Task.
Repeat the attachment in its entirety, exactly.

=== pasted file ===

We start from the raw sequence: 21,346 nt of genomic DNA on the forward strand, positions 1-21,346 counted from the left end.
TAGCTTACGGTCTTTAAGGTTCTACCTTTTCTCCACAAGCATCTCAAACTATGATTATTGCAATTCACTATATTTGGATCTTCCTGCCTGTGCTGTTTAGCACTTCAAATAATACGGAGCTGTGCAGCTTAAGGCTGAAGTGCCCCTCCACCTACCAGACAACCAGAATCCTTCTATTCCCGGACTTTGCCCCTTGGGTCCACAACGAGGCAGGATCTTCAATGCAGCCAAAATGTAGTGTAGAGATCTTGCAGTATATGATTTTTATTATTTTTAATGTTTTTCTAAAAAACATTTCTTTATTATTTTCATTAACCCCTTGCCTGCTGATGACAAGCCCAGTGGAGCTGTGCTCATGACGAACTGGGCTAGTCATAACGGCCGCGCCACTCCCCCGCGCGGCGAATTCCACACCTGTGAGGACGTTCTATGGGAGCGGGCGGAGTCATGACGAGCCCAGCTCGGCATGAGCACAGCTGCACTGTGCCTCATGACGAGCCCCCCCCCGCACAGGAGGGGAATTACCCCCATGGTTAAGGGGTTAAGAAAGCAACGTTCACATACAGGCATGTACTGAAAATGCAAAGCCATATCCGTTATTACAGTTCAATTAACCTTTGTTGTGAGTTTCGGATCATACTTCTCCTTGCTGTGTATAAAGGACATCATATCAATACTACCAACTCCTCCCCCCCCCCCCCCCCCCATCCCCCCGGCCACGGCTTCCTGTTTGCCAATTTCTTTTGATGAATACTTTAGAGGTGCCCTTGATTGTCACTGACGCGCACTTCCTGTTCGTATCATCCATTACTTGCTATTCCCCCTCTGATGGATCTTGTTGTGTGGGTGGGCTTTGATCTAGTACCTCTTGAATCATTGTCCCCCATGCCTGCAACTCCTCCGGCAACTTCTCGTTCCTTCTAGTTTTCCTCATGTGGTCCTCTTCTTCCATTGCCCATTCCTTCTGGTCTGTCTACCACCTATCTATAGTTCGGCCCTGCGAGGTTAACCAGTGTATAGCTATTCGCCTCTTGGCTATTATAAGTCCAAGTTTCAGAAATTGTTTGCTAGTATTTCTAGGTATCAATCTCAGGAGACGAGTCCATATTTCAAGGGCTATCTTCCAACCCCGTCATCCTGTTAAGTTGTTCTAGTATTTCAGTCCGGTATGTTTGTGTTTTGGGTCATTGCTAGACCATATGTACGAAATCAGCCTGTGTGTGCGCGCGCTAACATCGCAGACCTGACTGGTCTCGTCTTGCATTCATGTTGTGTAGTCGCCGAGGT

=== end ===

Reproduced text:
We start from the raw sequence: 21,346 nt of genomic DNA on the forward strand, positions 1-21,346 counted from the left end.
TAGCTTACGGTCTTTAAGGTTCTACCTTTTCTCCACAAGCATCTCAAACTATGATTATTGCAATTCACTATATTTGGATCTTCCTGCCTGTGCTGTTTAGCACTTCAAATAATACGGAGCTGTGCAGCTTAAGGCTGAAGTGCCCCTCCACCTACCAGACAACCAGAATCCTTCTATTCCCGGACTTTGCCCCTTGGGTCCACAACGAGGCAGGATCTTCAATGCAGCCAAAATGTAGTGTAGAGATCTTGCAGTATATGATTTTTATTATTTTTAATGTTTTTCTAAAAAACATTTCTTTATTATTTTCATTAACCCCTTGCCTGCTGATGACAAGCCCAGTGGAGCTGTGCTCATGACGAACTGGGCTAGTCATAACGGCCGCGCCACTCCCCCGCGCGGCGAATTCCACACCTGTGAGGACGTTCTATGGGAGCGGGCGGAGTCATGACGAGCCCAGCTCGGCATGAGCACAGCTGCACTGTGCCTCATGACGAGCCCCCCCCCGCACAGGAGGGGAATTACCCCCATGGTTAAGGGGTTAAGAAAGCAACGTTCACATACAGGCATGTACTGAAAATGCAAAGCCATATCCGTTATTACAGTTCAATTAACCTTTGTTGTGAGTTTCGGATCATACTTCTCCTTGCTGTGTATAAAGGACATCATATCAATACTACCAACTCCTCCCCCCCCCCCCCCCCCCATCCCCCCGGCCACGGCTTCCTGTTTGCCAATTTCTTTTGATGAATACTTTAGAGGTGCCCTTGATTGTCACTGACGCGCACTTCCTGTTCGTATCATCCATTACTTGCTATTCCCCCTCTGATGGATCTTGTTGTGTGGGTGGGCTTTGATCTAGTACCTCTTGAATCATTGTCCCCCATGCCTGCAACTCCTCCGGCAACTTCTCGTTCCTTCTAGTTTTCCTCATGTGGTCCTCTTCTTCCATTGCCCATTCCTTCTGGTCTGTCTACCACCTATCTATAGTTCGGCCCTGCGAGGTTAACCAGTGTATAGCTATTCGCCTCTTGGCTATTATAAGTCCAAGTTTCAGAAATTGTTTGCTAGTATTTCTAGGTATCAATCTCAGGAGACGAGTCCATATTTCAAGGGCTATCTTCCAACCCCGTCATCCTGTTAAGTTGTTCTAGTATTTCAGTCCGGTATGTTTGTGTTTTGGGTCATTGCTAGACCATATGTACGAAATCAGCCTGTGTGTGCGCGCGCTAACATCGCAGACCTGACTGGTCTCGTCTTGCATTCATGTTGTGTAGTCGCCGAGGT